Dewey Decimal System – Its History and Issues

If you’ve ever had to find a cookbook, a history book, or a health book in our library, you’ve dealt with the Dewey Decimal Classification (DDC) System. This is the classification method most public libraries in the U.S. use to organize their nonfiction collection by topic.

DDC is broken down into 10 broad categories, with numbers assigned to those areas:

  • 000 General Knowledge
  • 100 Psychology and Philosophy
  • 200 Religions and Mythology
  • 300 Social Sciences and Folklore
  • 400 Languages and Grammar
  • 500 Math and Science
  • 600 Medicine and Technology
  • 700 Arts and Recreation
  • 800 Literature
  • 900 Geography and History

The numbers get more specific as the topics get more specific, and the decimals can go out several digits for very specialized topics.

As an example, titles on the history of the United States have call numbers starting with 973, while titles on U.S. history after 1900 start with 973.9, and titles on current U.S. history start with 973.93. Because different titles can have the same Dewey number, the author’s last name is added to the number to make up the “call number.”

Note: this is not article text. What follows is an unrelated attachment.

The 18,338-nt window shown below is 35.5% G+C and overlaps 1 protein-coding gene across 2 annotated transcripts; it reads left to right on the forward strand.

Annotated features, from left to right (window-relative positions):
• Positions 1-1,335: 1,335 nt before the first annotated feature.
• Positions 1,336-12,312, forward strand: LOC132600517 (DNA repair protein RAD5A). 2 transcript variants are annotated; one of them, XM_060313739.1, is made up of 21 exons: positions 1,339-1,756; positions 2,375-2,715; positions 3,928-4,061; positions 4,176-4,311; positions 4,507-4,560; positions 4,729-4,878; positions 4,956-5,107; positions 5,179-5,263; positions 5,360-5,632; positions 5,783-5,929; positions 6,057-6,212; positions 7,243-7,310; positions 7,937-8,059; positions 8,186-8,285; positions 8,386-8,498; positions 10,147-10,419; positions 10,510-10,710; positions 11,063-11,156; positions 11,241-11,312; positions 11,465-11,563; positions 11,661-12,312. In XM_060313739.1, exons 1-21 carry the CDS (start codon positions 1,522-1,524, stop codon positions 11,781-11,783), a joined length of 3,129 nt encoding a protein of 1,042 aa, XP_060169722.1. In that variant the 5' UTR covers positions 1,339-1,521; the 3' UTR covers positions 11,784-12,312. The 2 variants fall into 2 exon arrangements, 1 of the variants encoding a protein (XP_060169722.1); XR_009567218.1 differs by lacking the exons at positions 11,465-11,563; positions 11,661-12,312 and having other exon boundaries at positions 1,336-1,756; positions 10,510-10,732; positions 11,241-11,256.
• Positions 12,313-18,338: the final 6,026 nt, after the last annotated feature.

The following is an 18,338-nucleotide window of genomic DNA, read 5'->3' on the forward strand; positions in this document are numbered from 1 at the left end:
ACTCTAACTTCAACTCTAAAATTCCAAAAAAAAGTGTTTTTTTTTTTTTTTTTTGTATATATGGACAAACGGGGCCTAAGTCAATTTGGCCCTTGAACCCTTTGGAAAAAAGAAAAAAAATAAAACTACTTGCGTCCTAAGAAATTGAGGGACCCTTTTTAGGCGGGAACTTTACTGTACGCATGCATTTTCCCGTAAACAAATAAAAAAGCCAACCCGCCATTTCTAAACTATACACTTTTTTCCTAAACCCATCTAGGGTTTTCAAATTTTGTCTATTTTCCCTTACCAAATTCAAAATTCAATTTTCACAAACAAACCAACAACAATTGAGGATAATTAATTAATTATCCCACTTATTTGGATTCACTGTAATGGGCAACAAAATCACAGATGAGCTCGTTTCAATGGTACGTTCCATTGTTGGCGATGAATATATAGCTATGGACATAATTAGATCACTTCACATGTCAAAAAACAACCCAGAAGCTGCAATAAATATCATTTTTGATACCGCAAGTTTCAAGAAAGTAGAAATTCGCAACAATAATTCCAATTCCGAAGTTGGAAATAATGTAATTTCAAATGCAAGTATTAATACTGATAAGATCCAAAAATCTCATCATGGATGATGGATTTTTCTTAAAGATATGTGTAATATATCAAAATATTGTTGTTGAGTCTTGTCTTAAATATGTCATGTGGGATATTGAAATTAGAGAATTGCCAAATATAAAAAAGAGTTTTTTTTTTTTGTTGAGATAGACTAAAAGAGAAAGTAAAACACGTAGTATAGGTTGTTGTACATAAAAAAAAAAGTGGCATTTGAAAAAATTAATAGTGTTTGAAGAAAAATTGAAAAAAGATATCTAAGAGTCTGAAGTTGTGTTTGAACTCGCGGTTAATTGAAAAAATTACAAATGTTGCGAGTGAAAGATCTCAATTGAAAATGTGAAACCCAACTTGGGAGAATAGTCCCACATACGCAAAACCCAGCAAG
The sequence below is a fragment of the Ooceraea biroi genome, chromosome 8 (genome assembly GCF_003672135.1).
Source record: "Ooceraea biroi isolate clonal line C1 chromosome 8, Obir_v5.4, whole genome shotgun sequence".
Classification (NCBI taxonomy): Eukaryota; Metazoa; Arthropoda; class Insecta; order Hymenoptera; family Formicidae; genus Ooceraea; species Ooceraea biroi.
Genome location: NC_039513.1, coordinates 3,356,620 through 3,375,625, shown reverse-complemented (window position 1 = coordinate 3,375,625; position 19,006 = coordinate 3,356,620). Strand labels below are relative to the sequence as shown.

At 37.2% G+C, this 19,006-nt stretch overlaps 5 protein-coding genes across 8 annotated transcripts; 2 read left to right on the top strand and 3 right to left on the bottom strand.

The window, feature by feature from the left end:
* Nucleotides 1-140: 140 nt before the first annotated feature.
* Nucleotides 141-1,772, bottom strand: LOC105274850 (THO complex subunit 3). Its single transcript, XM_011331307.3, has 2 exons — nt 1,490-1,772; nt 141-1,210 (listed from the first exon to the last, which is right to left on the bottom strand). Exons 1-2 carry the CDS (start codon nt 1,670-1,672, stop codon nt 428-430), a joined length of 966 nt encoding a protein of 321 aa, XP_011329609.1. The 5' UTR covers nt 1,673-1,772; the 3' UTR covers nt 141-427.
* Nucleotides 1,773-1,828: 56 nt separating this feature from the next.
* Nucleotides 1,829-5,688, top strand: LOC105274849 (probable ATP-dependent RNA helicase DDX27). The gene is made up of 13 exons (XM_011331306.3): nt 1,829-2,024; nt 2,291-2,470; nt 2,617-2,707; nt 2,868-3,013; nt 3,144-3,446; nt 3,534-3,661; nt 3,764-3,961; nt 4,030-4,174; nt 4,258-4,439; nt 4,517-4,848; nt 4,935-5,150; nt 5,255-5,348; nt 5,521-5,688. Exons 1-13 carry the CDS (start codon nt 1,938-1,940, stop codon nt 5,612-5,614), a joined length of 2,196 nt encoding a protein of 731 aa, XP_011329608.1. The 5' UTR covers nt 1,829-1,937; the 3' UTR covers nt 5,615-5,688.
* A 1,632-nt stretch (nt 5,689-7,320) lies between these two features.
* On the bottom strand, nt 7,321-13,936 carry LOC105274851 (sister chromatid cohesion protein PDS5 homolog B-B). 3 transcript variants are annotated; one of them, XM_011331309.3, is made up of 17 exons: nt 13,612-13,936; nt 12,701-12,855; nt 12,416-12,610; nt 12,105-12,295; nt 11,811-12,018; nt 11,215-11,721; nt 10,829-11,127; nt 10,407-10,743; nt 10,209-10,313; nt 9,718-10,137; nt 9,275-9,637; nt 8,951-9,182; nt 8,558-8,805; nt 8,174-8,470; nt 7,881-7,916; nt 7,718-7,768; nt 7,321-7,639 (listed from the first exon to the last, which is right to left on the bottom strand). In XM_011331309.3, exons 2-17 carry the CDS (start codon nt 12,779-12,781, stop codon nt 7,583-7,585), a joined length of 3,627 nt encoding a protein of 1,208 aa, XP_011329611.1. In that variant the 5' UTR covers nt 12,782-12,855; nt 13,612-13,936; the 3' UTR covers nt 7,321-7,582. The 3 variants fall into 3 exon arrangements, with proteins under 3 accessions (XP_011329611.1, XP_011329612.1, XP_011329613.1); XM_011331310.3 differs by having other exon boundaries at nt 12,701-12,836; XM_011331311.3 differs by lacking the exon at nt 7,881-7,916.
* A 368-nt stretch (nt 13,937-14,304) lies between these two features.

As useful as DDC is for organization, it was created by American librarian Melvil Dewey in the 1870s and is very much a reflection of his beliefs and prejudices. Though classifications have changed over the years, more numerical space is still given to white, Euro-centric, and Protestant topics than others.

In the Religions and Mythology section (200), for example, Christianity is represented by 220-290, leaving only 290-299 for other religions.

LGBTQ+ related books are often listed in the “Sexual orientation” category (306.7) instead of in the “Groups of People” section (305), focusing on only one aspect of LGBTQ+ culture.

History books about African Americans, immigrants, and women often end up not in American History (973), but in Social Sciences, marginalizing those groups’ histories as something separate from “standard” American history.

DDC can also be difficult to use for people who are not literate in English or familiar with decimal numbers and how they work. This is a barrier to access, especially for children.

With all these problems, what are libraries doing to improve access and fairness? Well, libraries can reclassify titles to numbers that are more appropriate and fairer to diverse communities. Other libraries are ditching Dewey altogether, going with subject categories like in a bookstore. Some are adding these subject categories on top of Dewey numbers, so nonfiction books are easier to find without staff help while still having that detailed Dewey organization.